But more than just my fears about what the bad things the game may do, ever since my hype wore off last night, I’ve been wore worried about what the game won’t do. Namely, I’m afraid Nintendo won’t be thinking outside the box to give us a new experience.
It is my opinion that there hasn’t been a new core Pokémon game since Pokémon Red/Blue/Green. While that’s not quite a fair assessment (I mostly say it for hyperbolic effect), there’s at least some truth to it. Nintendo has been markedly resilient to revolutionize the franchise by making something new out of it. There’s more than a little merit to consistency, of course (something Sonic Team could learn…sooner rather than later would be nice) and a lot of the spinoffs have been great (I personally loved Pokémon Conquest and wish the tactical battle system would be incorporated into the main series), but I would like to see them do more with the franchise than they have been.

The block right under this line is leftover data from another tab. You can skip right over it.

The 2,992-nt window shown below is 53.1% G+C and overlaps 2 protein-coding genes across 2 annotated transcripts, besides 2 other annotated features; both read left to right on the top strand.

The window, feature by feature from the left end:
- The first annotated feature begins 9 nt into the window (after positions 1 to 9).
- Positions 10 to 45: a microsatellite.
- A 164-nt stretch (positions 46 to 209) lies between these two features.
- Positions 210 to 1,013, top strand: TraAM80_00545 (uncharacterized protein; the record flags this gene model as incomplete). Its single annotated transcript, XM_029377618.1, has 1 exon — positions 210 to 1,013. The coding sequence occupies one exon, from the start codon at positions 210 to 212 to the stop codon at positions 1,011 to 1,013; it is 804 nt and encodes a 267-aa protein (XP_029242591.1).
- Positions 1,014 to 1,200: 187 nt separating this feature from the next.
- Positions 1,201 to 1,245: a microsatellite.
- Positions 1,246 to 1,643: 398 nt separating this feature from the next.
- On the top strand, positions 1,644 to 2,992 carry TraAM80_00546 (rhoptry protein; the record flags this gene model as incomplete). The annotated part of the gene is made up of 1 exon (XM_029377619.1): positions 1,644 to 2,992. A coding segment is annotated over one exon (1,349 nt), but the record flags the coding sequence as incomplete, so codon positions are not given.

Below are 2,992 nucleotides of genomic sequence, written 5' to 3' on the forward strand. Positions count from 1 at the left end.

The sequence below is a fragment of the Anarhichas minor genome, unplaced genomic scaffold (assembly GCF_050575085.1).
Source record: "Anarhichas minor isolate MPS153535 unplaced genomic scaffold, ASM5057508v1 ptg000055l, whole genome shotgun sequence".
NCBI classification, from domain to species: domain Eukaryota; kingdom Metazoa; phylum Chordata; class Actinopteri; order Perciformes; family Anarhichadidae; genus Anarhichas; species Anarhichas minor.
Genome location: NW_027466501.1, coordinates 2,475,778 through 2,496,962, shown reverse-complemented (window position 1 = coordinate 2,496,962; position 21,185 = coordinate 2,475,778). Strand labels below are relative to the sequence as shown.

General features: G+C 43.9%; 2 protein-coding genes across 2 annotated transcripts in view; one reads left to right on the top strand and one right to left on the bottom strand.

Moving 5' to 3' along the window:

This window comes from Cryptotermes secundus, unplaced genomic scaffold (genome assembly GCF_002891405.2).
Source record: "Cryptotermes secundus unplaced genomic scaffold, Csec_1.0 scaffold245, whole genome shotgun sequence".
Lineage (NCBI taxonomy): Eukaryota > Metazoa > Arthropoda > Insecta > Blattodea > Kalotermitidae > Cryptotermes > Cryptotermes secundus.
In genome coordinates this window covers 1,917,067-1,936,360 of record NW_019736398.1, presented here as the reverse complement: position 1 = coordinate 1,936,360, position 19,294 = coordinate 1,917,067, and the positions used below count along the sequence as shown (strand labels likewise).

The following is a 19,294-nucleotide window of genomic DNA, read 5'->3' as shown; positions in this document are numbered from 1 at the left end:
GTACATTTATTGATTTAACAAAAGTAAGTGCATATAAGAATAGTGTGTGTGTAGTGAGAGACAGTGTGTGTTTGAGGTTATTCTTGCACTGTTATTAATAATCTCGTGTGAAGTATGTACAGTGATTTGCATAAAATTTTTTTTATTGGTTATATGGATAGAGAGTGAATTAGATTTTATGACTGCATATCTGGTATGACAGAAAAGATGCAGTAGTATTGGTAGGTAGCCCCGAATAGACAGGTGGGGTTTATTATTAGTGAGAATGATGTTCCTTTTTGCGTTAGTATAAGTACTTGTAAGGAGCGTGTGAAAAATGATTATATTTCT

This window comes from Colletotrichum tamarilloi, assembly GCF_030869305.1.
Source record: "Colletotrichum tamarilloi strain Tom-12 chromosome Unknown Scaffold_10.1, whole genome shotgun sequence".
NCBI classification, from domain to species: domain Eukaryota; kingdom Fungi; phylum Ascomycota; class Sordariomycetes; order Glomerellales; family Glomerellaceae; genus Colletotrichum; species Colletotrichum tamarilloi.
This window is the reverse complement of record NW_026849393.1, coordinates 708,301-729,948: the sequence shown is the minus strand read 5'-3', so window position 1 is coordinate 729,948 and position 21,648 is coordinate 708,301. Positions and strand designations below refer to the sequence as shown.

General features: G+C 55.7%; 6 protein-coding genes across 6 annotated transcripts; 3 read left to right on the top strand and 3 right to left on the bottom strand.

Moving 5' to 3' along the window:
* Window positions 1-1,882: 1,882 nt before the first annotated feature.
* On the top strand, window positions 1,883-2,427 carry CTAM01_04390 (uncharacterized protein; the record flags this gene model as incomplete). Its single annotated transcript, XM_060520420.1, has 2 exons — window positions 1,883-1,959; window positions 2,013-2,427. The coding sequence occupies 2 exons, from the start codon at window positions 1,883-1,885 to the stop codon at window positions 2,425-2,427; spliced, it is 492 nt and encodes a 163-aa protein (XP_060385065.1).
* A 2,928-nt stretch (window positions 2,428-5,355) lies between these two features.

What we have here, with Pokémon Go, is a chance for them to make something entirely new because they have an opportunity to make a Pokémon game that focuses on something other than battling. They have a chance to create a game that adds a completely new facet to the series. Because chances are in Pokémon Go we’re not going to get some attempt at a grand, epic storyline where we track Team Rocket around the real world and stop them from stealing the oil from Kuwait to finance their global terror scheme to attack the UN with Pokémon suicide bombers (that just got a little too real, sorry…but its silly enough that I think it proves my point). It’s much more likely, I think, that the game will focus largely on finding, collecting and training your Pokémon for battles with other people.